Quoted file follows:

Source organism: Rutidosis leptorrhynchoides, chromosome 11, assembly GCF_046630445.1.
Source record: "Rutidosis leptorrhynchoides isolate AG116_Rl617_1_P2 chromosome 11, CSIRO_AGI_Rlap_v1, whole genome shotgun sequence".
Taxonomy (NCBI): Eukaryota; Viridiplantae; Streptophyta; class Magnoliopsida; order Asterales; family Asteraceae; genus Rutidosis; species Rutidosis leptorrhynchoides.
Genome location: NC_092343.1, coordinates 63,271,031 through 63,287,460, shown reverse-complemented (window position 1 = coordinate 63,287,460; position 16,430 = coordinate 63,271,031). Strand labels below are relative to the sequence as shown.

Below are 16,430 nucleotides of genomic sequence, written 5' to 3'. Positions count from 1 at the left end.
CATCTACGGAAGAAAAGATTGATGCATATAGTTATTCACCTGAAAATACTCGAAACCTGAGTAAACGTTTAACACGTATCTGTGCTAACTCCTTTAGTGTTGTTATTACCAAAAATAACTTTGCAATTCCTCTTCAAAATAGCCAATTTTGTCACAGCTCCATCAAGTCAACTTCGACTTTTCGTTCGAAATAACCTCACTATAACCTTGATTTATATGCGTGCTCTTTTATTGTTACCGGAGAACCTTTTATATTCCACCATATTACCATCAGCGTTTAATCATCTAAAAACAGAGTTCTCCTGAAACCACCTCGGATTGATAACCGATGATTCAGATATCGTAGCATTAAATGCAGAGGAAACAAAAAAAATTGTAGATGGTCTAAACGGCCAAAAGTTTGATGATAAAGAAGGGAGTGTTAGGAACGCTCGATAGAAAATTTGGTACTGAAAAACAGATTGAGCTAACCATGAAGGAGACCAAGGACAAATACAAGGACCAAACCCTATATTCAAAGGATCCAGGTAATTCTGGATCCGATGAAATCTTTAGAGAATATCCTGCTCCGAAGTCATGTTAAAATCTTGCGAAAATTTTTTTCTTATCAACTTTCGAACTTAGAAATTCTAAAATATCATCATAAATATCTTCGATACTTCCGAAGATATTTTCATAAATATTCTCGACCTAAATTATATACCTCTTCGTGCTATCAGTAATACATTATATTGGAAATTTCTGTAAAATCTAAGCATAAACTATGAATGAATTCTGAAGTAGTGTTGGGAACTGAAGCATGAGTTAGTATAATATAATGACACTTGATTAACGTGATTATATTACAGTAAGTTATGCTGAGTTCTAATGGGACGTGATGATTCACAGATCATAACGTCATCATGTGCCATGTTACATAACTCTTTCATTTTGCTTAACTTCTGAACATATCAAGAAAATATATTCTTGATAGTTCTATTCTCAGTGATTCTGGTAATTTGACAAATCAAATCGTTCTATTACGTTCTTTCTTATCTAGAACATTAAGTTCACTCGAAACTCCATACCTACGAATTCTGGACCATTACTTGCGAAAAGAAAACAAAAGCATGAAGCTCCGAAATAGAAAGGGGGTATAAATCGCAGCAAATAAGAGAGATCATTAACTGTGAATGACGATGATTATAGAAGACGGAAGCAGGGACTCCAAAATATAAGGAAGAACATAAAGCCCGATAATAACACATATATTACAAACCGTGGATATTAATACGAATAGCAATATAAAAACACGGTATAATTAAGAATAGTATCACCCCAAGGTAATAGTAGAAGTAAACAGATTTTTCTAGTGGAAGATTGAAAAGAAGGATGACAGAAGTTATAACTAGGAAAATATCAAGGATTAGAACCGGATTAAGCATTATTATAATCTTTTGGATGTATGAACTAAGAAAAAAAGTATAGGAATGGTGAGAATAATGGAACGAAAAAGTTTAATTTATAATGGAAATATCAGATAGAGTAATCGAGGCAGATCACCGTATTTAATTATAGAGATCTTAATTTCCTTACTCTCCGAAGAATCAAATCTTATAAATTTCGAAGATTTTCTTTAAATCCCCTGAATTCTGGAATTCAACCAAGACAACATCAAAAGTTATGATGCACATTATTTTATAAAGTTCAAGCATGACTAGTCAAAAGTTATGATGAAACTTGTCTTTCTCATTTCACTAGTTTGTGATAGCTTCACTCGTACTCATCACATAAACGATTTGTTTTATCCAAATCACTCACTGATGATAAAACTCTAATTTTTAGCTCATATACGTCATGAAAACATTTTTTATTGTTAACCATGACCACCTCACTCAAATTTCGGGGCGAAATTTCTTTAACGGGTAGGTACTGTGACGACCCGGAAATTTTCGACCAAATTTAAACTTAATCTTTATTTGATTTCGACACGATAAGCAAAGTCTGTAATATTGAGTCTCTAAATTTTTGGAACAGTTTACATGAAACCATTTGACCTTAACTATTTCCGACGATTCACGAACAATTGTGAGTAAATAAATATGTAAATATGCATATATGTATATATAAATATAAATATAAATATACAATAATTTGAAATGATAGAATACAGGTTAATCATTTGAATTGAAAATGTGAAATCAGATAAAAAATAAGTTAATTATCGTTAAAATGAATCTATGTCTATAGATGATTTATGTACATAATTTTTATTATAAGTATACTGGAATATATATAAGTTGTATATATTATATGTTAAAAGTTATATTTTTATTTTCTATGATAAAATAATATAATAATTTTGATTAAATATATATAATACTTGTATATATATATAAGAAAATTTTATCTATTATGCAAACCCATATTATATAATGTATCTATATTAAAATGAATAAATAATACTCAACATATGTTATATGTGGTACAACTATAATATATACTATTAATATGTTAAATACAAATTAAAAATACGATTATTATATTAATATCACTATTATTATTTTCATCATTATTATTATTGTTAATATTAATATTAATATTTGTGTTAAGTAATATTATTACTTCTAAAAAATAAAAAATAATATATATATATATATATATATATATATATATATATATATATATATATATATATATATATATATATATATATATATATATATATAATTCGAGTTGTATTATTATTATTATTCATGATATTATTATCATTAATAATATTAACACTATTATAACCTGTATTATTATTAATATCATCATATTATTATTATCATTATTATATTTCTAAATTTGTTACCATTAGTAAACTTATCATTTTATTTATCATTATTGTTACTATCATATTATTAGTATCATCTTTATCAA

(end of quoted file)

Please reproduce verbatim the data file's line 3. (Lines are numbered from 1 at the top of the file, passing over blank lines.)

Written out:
Taxonomy (NCBI): Eukaryota; Viridiplantae; Streptophyta; class Magnoliopsida; order Asterales; family Asteraceae; genus Rutidosis; species Rutidosis leptorrhynchoides.